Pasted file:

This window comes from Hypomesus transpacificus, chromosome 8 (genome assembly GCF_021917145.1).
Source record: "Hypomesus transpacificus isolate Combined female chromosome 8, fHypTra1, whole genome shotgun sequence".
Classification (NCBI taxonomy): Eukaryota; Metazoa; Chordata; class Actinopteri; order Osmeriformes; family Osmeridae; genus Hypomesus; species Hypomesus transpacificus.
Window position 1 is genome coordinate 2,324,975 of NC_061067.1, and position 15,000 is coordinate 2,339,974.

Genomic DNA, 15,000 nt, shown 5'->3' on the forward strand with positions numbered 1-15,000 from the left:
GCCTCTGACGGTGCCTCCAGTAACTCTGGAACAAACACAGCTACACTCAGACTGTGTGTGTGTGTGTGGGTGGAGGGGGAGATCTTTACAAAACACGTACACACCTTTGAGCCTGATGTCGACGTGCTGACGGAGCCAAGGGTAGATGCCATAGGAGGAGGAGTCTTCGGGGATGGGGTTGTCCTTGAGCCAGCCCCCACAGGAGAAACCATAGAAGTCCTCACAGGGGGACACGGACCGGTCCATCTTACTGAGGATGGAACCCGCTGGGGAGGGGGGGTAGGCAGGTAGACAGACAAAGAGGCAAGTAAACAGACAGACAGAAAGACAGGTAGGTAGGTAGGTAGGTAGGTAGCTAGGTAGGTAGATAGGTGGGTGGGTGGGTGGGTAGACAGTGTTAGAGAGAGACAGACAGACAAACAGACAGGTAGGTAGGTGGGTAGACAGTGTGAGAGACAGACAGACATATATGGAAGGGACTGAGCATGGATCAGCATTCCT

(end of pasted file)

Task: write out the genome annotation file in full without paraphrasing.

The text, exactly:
This window comes from Hypomesus transpacificus, chromosome 8 (genome assembly GCF_021917145.1).
Source record: "Hypomesus transpacificus isolate Combined female chromosome 8, fHypTra1, whole genome shotgun sequence".
Classification (NCBI taxonomy): Eukaryota; Metazoa; Chordata; class Actinopteri; order Osmeriformes; family Osmeridae; genus Hypomesus; species Hypomesus transpacificus.
Window position 1 is genome coordinate 2,324,975 of NC_061067.1, and position 15,000 is coordinate 2,339,974.

Genomic DNA, 15,000 nt, shown 5'->3' on the forward strand with positions numbered 1-15,000 from the left:
GCCTCTGACGGTGCCTCCAGTAACTCTGGAACAAACACAGCTACACTCAGACTGTGTGTGTGTGTGTGGGTGGAGGGGGAGATCTTTACAAAACACGTACACACCTTTGAGCCTGATGTCGACGTGCTGACGGAGCCAAGGGTAGATGCCATAGGAGGAGGAGTCTTCGGGGATGGGGTTGTCCTTGAGCCAGCCCCCACAGGAGAAACCATAGAAGTCCTCACAGGGGGACACGGACCGGTCCATCTTACTGAGGATGGAACCCGCTGGGGAGGGGGGGTAGGCAGGTAGACAGACAAAGAGGCAAGTAAACAGACAGACAGAAAGACAGGTAGGTAGGTAGGTAGGTAGGTAGCTAGGTAGGTAGATAGGTGGGTGGGTGGGTGGGTAGACAGTGTTAGAGAGAGACAGACAGACAAACAGACAGGTAGGTAGGTGGGTAGACAGTGTGAGAGACAGACAGACATATATGGAAGGGACTGAGCATGGATCAGCATTCCT